On June 21st, the fourth and what looks to be the final installment of the Toy Story series comes out in theaters and it might be the best one yet. Toy Story 4 breathes a new life into the franchise by diving into new beginnings and leaning toward the unknown.
Aesthetically it’s also very different from its predecessors. It trades in the traditional light blues and bright reds for gold highlights and rustic browns. It’s an intentional switch in theme that supports the arc’s aging. It’s also a movie for the Andy era kids that saw the first movie in theaters and those Bonnie Era kids that are new to the franchise and well, the world.
I can say for sure, this film packs the biggest laughs and biggest heart out of all of the others. We open on Woody, trying to find value in himself. Which is A LOT for a kids movie but like I said, it’s in service of both eras of kid life. This is also the first time we’ve really gotten to dive into the emotional landscape of one of the characters. The plot is usually kid-centered, it’s usually about keeping Andy happy or safe but this film asks what do we do when there is no Andy?
So at the top, Woody is struggling with what it means to be useful. He’s being phased out of Bonnie’s play cycle and has to figure out what his life is outside of being the favorite toy. And without spoiling the entire film I can say that an overarching theme in the piece, the idea of self-worth is linked to what you can do.
My favorite part of the film? Seeing diversity in the animation. In Bonnie’s classroom, there’s a shot to establish the setting and within it, you see a black girl. It was quick but that‘s the only time I can recall seeing a person of color in a Pixar film outside of The Incredible and Coco. And it was a point they were trying to make, she was just there and that was great to see.
Often, you’ll see a sequel or another installment of a franchise and none of the characters grow. It’s the biggest killer of these movies but this one manages to escape that. Buzz’s growth and development of his “inner voice” is both the most genius and ingenious use of characters and their backgrounds I’ve ever seen. It’s possibly one of the best arcs in the film and actually illustrates his growth throughout the movie.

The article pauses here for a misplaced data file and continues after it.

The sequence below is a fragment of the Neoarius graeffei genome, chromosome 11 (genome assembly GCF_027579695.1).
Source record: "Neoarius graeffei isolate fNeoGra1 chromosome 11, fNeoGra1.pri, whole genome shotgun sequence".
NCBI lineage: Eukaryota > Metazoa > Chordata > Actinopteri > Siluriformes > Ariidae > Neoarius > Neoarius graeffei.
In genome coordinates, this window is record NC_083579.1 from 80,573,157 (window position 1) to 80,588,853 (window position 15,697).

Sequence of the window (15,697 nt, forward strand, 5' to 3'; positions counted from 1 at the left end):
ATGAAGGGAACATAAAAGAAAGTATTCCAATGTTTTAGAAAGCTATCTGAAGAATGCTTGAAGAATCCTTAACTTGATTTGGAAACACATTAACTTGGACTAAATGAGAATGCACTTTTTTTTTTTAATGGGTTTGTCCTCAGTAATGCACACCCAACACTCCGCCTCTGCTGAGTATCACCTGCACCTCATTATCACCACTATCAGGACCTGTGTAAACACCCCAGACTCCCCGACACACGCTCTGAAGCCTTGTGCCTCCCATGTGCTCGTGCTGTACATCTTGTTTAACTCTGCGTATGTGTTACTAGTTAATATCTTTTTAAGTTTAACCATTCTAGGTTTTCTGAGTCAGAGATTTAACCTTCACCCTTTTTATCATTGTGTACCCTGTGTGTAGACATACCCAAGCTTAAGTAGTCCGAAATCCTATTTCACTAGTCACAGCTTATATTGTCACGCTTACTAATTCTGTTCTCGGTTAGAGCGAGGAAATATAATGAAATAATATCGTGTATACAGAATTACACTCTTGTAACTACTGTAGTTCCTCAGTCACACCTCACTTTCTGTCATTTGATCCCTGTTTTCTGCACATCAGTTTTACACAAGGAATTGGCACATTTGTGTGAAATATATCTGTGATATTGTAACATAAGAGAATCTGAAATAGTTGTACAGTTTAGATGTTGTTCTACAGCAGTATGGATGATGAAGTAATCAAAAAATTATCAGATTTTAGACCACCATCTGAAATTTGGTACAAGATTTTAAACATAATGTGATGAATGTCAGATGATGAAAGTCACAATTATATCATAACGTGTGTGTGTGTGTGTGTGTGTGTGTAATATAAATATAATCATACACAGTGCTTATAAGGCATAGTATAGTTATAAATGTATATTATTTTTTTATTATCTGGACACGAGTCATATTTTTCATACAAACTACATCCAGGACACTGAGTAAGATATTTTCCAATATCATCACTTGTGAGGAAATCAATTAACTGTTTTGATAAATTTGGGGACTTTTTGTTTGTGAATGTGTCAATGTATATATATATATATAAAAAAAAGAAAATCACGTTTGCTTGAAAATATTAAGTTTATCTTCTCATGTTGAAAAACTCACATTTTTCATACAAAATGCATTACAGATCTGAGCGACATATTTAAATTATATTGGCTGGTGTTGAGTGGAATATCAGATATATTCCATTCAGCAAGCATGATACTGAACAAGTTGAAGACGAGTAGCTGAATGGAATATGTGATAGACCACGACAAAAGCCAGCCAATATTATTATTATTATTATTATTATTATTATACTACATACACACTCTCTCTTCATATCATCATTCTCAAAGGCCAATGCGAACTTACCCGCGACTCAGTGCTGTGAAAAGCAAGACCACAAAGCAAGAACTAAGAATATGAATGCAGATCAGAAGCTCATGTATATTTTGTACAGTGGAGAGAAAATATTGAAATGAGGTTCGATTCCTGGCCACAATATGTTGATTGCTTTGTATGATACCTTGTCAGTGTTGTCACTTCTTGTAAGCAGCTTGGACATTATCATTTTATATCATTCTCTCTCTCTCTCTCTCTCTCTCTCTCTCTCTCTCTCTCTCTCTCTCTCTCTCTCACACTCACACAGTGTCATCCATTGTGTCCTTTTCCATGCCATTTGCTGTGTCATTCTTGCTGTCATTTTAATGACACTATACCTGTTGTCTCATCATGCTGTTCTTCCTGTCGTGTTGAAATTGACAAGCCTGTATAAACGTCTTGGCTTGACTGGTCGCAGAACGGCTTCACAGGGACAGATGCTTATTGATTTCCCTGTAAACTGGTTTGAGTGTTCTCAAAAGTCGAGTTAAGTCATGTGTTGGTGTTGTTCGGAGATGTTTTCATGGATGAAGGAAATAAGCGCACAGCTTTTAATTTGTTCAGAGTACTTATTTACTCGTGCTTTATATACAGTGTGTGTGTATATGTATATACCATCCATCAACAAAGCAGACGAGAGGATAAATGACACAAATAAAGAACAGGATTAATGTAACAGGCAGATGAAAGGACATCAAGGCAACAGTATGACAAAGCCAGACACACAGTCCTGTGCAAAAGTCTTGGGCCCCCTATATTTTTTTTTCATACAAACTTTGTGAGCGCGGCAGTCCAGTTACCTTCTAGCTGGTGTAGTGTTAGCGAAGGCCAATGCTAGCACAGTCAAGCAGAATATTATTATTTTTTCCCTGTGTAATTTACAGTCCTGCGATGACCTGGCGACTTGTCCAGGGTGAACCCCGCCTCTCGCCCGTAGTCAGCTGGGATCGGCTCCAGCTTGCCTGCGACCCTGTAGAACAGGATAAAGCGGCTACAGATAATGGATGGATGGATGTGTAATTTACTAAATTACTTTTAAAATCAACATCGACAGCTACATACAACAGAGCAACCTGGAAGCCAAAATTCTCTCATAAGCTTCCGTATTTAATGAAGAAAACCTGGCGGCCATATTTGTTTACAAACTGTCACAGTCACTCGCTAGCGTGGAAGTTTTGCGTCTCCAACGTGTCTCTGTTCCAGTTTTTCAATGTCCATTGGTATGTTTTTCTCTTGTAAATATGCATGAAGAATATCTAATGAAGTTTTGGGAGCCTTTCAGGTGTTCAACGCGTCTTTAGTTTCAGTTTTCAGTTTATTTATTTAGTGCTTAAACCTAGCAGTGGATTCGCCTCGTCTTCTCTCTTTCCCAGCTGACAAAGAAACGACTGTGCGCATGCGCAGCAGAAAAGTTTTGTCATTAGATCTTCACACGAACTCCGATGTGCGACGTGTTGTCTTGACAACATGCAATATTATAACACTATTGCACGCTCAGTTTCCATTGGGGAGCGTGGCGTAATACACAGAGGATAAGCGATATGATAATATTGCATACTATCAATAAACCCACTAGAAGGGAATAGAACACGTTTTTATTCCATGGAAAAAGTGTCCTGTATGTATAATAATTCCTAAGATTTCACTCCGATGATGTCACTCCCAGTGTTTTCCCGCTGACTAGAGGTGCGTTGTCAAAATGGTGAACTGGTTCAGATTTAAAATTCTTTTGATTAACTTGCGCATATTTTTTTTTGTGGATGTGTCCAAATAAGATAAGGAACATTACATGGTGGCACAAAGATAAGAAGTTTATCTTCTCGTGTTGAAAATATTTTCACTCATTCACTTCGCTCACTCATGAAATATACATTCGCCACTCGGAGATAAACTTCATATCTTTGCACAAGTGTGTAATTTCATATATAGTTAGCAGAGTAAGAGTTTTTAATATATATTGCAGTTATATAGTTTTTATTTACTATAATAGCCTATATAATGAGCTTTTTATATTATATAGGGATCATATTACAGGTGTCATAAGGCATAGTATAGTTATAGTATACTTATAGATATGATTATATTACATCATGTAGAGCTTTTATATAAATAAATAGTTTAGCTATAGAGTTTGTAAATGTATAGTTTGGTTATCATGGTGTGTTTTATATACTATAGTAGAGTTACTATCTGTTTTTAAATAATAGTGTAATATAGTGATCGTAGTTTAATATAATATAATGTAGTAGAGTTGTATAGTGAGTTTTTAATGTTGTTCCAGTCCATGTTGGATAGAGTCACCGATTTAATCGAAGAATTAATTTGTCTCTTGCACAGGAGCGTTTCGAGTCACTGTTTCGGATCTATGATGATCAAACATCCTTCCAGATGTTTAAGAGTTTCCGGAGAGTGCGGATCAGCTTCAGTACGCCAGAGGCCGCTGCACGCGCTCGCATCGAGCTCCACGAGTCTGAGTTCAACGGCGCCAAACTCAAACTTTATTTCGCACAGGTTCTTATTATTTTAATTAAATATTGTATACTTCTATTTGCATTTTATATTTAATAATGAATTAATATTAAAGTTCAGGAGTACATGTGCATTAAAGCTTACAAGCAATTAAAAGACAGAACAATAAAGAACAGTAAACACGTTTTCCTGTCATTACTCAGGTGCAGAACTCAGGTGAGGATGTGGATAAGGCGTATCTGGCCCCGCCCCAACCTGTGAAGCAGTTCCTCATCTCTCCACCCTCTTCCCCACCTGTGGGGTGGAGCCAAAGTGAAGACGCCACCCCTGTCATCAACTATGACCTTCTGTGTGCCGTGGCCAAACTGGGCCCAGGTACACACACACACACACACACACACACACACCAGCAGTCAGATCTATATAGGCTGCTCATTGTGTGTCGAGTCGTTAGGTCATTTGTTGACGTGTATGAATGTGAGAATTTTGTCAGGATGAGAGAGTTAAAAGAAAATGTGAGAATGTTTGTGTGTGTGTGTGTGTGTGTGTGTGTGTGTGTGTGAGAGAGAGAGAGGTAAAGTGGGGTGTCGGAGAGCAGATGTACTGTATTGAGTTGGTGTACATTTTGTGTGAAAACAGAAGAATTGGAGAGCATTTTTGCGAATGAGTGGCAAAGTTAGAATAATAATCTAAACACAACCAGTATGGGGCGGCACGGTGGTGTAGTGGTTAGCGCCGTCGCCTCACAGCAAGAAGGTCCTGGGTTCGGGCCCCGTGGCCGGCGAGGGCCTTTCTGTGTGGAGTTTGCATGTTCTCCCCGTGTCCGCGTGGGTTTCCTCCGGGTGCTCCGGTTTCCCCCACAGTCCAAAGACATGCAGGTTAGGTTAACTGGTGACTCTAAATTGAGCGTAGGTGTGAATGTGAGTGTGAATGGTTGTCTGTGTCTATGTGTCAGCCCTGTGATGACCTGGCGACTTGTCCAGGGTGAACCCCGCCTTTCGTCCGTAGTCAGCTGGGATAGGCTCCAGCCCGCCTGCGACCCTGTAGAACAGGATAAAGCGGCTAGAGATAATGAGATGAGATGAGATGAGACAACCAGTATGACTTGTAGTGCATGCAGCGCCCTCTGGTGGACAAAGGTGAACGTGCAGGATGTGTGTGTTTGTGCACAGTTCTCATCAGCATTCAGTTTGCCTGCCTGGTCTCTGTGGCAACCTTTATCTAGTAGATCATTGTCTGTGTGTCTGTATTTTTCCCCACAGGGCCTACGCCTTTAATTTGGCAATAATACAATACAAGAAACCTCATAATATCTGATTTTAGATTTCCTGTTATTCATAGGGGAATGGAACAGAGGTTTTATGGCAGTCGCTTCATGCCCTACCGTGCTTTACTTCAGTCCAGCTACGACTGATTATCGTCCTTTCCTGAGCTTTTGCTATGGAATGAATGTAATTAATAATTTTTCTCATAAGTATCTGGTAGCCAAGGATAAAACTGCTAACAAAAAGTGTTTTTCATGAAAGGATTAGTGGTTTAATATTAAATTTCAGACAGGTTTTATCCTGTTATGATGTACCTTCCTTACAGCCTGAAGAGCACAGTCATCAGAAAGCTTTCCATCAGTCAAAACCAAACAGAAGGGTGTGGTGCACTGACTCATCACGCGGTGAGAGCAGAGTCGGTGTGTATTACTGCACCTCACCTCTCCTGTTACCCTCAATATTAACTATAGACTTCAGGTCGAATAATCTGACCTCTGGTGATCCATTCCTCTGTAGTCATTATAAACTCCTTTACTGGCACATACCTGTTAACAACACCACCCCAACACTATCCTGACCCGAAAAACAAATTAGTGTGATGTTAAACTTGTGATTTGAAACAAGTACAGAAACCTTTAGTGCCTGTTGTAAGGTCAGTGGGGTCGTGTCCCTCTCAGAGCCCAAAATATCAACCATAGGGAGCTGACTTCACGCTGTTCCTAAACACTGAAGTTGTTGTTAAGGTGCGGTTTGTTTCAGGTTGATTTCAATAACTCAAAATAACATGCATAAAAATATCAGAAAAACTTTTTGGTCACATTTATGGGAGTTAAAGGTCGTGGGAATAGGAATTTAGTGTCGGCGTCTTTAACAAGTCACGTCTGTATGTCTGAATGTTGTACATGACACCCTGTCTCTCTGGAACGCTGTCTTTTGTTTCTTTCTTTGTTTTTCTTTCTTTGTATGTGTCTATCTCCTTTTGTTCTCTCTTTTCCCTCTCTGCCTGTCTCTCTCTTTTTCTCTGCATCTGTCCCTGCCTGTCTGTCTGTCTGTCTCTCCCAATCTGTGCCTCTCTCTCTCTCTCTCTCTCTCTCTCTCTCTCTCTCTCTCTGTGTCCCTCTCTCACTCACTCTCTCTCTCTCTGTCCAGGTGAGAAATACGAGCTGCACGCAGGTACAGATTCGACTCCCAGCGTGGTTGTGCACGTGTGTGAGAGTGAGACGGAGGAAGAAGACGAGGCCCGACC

The newest and best additions are Key and Peele’s characters, Ducky and Bunny. The duo’s comedic skills transfer well to animation and are responsible for the biggest laughs in the Toy Story 4. The set adds a comedic element that I don’t know has ever been present in a Pixar movie like this. They offer true gut cramping laughs in a kids movie and that’s an accomplishment!
As a kid that’s grown up watching Pixar movies, it’s also just cool to see the animation quality get better with every film. The textures and shadowing of this movie are out of this world. It might be Disney’s most impressive feat yet. They’ve gone the extra mile with the color grading and layers they’ve built into the creation of these characters. My favorite part? This might be the first toy story where you can see what material each toy is made of. You can clearly see the plastic that Rex is made out of and the plush on Ducky and Bunny, it’s just so beautiful!
At the end of the film, you see that Toy Story 4 is a love letter to new beginnings. With one of the main motifs of the film is letting go and saying goodbye, it’s very explicit in the story it’s telling. While you’ll have an inkling of where the story ends, you’ll still ugly cry like I did. I’ll go on record to say “Toy Story 4” is the best Pixar movie made so far. And with that Toy Story 4 is out now! Grab your family and get tickets nationwide June 21, 2019!